My husband, Tommy, and I were thrilled when Jack was born eight pounds and three ounces in early November. But as we were being discharged from an Ohio hospital two days later, I sensed there was something wrong. I was right. Jack never left the hospital that day. It was three weeks later that we were told Jack had Loeys-Dietz, a connective tissue disorder characterized by aortic aneurysms-weakening the main artery in the body. They told us Jack’s condition was terminal. We were advised to take Jack home with Hospice.
As a mother, I want people to know a little about my firstborn son, Jack. While he only lived 81 days in this world, he had a tremendous impact on so many people. I’m sharing Jack’s journey in the hopes it brings strength to other parents in difficult times.
We went home. It was gut wrenching to think we could do nothing but watch our baby die. So instead, we reached out to the genetics team at the hospital and asked for help. They referred us to a physician at Johns Hopkins University-the physician for whom the condition is named. That physician recommended we talk with Dr. Luca Vricella at Advocate Children’s Hospital. Dr. Vricella was one of only a couple of cardiovascular surgeons in the nation who might be able to help.
Jack was life-flighted from Akron to Chicago. After two commercial flight delays, Tommy and I nervously followed. We met Dr. Vricella on Sunday morning. He was so kind and genuinely caring. He would do surgery to try and repair the aneurysm, but we knew there were no promises. He told us Jack’s condition was extremely serious, and we would need to take one day at a time.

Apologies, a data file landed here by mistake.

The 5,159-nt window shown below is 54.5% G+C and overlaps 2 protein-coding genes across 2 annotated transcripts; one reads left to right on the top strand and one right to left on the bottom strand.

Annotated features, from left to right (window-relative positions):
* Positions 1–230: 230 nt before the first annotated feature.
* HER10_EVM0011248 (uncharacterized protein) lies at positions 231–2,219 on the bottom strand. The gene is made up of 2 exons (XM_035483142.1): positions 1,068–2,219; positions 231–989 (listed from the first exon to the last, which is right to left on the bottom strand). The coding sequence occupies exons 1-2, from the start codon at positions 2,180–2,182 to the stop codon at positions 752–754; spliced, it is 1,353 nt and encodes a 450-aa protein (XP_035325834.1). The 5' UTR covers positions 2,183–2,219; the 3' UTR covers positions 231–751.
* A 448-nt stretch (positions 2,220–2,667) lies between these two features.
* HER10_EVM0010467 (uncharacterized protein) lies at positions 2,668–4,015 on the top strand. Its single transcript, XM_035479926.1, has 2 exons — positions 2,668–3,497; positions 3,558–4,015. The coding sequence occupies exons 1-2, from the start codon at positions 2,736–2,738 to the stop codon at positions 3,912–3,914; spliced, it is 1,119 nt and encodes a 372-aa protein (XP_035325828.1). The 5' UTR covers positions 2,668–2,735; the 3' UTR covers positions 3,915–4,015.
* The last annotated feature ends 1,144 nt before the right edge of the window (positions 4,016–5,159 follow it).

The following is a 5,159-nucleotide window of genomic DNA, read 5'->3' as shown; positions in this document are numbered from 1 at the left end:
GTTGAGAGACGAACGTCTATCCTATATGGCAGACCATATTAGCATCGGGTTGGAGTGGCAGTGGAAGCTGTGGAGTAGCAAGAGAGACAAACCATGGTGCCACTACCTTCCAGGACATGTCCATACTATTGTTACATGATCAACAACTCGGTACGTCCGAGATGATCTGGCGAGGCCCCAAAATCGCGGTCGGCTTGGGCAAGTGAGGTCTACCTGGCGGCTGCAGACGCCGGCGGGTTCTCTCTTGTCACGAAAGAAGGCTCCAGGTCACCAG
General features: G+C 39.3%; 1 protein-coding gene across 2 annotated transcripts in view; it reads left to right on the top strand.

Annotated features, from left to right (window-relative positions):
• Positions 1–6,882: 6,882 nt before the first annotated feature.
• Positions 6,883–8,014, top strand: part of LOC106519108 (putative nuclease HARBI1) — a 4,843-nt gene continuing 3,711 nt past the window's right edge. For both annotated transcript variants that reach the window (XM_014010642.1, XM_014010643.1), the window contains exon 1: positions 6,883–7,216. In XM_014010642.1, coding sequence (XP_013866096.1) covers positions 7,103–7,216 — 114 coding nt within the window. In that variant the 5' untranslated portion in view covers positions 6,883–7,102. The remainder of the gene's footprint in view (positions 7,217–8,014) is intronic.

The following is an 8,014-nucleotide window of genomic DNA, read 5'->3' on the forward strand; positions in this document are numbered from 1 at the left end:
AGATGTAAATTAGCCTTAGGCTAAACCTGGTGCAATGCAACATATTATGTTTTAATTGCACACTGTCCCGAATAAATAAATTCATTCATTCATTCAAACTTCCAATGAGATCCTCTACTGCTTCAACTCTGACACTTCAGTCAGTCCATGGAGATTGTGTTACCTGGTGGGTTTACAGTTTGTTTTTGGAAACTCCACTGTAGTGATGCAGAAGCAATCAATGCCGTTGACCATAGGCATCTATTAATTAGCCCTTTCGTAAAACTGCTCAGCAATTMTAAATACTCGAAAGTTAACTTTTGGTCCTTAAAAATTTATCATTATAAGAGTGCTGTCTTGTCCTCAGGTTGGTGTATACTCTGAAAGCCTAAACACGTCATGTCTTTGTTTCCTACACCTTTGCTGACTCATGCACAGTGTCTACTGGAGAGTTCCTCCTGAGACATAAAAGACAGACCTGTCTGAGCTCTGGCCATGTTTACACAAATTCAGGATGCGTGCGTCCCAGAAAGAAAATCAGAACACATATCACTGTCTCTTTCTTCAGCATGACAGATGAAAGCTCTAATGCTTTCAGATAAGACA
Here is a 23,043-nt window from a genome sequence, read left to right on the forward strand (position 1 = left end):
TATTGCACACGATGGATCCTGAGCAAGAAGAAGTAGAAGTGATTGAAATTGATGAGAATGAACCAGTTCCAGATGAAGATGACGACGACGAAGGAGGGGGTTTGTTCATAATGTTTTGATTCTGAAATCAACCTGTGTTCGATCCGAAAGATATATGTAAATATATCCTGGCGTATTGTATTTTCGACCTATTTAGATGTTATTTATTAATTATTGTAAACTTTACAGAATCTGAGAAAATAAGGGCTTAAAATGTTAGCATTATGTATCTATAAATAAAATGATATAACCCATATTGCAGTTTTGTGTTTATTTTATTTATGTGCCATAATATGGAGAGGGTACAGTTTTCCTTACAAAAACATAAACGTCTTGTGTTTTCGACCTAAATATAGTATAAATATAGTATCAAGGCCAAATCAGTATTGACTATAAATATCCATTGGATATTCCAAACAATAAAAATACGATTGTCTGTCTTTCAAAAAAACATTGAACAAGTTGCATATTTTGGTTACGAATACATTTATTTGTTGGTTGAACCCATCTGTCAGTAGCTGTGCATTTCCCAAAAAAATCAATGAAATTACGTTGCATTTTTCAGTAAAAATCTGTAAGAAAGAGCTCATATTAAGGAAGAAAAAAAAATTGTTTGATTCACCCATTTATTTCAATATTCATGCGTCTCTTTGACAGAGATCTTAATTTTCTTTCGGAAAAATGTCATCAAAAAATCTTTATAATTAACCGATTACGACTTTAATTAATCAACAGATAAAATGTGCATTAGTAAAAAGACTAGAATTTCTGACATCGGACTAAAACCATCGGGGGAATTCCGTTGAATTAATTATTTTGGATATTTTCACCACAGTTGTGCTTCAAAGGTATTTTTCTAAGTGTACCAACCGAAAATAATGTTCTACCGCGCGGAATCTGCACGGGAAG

Jack got through the surgery over the Christmas holidays, and we took him home to Ohio. In the month that followed, Jack met his puppies, his loving grandparents and spent time held tightly in my arms smiling. He loved being held.
In those few weeks, he seemed like a normal, happy baby, and we had so much fun loving him. We were doing it, as advised, taking it one day at a time.
We knew Jack would be a fighter-Tommy and I are both strong. But one day in January, his little heart couldn’t fight any longer. We lost our son.
I am so proud of the choices we made to give Jack every possible chance to live. It has been easier to accept Jack’s death just knowing that we took him to the ‘best of the best’ for care. We are so grateful to Dr. Vricella for giving us those additional days-those additional memories of Jack. In Dr. Vricella, we found not only a good doctor, but a good person. It made such a difference.
Today, our lives are changed forever. The joy Jack brought us will never be forgotten. I try to be positive and focus on my faith, knowing I will see Jack again one day.
The moment I got pregnant, my ‘momma bear’ protect-my-baby instincts kicked in. While I couldn’t protect Jack from the dreadful condition that took his life, I know that we did the very best we could. There is great comfort in that.